ACTA is an independent, non-profit organization committed to academic freedom, excellence, and accountability at America's colleges and universities.

ACTA is an independent, non-profit organization committed to academic freedom, excellence, and accountability at America's colleges and universities.

ACTA is an independent, non-profit organization committed to academic freedom, excellence, and accountability at America's colleges and universities.

Calculating and Cutting Costs: A Q&A on ACTA’s Project on Administrative Costs

July 26, 2017 by ACTA

Since “The Great Recession,” both public and private colleges have been feeling a financial squeeze. Consequently, reformers are asking important questions about improving efficiency and fiscal accountability. ACTA has long urged trustees to assess their institution’s financial expenditures to ensure that a quality education is affordable for students and taxpayers. To that end, ACTA has just released a new guide, How Much is Too Much? Controlling Administrative Costs through Effective Oversight, which aims to help trustees compare their own institution’s expenditures to median ratios of administrative and instructional spending analyzed from over 1,200 colleges and universities. ACTA’s Vice President of Trustee and Legislative Affairs, Armand Alacbay, supervised the direction of the report and answered some questions about this new resource for trustees.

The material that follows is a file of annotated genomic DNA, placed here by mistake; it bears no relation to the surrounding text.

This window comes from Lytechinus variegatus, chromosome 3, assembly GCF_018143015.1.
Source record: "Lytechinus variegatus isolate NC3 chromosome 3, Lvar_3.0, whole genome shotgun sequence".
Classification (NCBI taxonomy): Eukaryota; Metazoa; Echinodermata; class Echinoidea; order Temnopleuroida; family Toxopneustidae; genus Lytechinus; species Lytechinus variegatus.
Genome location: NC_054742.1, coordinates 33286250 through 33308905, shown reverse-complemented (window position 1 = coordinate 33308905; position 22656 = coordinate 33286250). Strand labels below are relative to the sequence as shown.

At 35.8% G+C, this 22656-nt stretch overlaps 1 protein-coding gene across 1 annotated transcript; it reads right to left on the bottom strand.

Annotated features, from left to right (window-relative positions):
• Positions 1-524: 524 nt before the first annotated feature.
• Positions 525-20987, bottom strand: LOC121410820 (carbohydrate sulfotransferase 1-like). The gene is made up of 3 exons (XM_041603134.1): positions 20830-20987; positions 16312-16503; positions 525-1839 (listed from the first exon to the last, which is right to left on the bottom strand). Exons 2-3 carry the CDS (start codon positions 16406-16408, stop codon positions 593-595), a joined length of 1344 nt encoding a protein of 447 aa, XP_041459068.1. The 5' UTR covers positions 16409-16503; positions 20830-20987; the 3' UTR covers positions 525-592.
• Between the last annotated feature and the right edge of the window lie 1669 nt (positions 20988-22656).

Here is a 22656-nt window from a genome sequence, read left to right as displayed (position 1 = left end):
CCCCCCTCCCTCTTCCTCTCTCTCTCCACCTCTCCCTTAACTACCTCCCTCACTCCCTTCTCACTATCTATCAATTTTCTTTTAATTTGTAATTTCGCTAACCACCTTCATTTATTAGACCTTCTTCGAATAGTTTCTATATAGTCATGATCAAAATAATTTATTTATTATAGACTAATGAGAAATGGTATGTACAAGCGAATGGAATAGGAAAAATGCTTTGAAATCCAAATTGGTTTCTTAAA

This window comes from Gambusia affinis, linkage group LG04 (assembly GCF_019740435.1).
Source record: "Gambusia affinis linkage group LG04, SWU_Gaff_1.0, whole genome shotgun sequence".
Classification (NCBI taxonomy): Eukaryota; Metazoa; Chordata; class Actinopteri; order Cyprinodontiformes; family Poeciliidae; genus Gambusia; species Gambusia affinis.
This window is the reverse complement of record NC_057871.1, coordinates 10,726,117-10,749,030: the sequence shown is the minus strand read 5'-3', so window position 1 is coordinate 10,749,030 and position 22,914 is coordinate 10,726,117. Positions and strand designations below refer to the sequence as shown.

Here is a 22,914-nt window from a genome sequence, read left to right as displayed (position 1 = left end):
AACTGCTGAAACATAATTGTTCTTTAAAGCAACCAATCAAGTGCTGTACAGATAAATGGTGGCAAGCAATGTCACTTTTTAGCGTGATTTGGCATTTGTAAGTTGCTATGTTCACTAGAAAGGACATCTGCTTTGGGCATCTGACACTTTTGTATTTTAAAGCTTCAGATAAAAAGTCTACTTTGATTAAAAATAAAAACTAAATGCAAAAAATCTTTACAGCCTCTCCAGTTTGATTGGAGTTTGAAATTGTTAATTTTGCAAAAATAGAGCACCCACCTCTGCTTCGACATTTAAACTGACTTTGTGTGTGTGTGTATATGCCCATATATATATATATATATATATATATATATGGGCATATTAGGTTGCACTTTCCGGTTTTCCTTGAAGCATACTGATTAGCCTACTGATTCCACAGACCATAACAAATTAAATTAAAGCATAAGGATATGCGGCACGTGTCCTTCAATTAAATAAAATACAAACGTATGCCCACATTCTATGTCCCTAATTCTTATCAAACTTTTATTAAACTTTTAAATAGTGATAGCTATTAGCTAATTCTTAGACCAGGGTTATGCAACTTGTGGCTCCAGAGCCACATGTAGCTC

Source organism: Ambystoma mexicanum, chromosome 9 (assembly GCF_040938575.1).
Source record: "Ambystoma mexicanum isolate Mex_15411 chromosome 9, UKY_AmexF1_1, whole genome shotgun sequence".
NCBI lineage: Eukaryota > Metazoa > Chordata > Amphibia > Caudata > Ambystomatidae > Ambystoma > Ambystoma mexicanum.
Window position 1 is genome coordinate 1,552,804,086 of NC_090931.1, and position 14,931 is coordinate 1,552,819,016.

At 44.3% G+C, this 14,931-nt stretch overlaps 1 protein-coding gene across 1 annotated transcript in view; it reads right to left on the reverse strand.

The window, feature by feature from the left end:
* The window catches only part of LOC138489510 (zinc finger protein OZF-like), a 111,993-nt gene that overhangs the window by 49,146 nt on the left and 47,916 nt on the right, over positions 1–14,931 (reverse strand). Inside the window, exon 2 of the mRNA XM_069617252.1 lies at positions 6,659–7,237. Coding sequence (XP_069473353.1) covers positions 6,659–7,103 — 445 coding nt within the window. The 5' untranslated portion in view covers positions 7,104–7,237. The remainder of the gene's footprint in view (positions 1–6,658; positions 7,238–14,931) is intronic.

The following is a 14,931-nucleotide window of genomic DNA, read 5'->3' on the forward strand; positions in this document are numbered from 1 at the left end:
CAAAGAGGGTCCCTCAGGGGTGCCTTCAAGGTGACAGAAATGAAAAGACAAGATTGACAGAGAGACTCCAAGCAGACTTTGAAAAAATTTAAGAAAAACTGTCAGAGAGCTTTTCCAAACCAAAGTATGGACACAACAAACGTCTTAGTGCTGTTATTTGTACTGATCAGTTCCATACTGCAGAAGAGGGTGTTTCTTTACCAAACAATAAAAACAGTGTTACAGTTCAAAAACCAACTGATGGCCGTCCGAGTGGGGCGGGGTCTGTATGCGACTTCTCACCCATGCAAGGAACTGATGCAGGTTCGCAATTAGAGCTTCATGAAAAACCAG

What is the goal of the new guide, How Much is Too Much?

The goal is to help trustees be better equipped to grapple with matters of cost and efficiency at their institutions. How Much is Too Much? gives trustees a framework to compare their institution’s finances against national median ratios at comparable institutions. We believe that this guide adds missing context to the discourse over growth in administrative costs and provides information to trustees that they can use to make decisions that benefit students.

How are we defining “administrative costs” and “instructional costs?” What’s included in these terms?

Our analysis specifies administrative costs as what universities report as “institutional support,” according to the federal definitions set by the U.S. Department of Education. This is a narrow category that covers day-to-day operations of the institution including general administrative services, executive management, public relations, and legal/fiscal operations.

Conversely, our analysis used an expansive definition of instructional costs as what institutions report to the Department of Education as both “instruction” and “academic support,” which includes librarians and academic administrators such as deans and provosts  What is not included in these numbers are auxiliary expenses such as parking, dormitories, and dining halls.

Where does the data come from?

The data used in this report comes from the U.S. Department of Education’s National Center for Education Statistic’s (NCES) Integrated Postsecondary Education Data System (IPEDS). IPEDS is a database that houses information about postsecondary institutions, from finance to human resources information. All institutions that receive federal funding directly or through subsidized student loans are required to report this data to the federal government.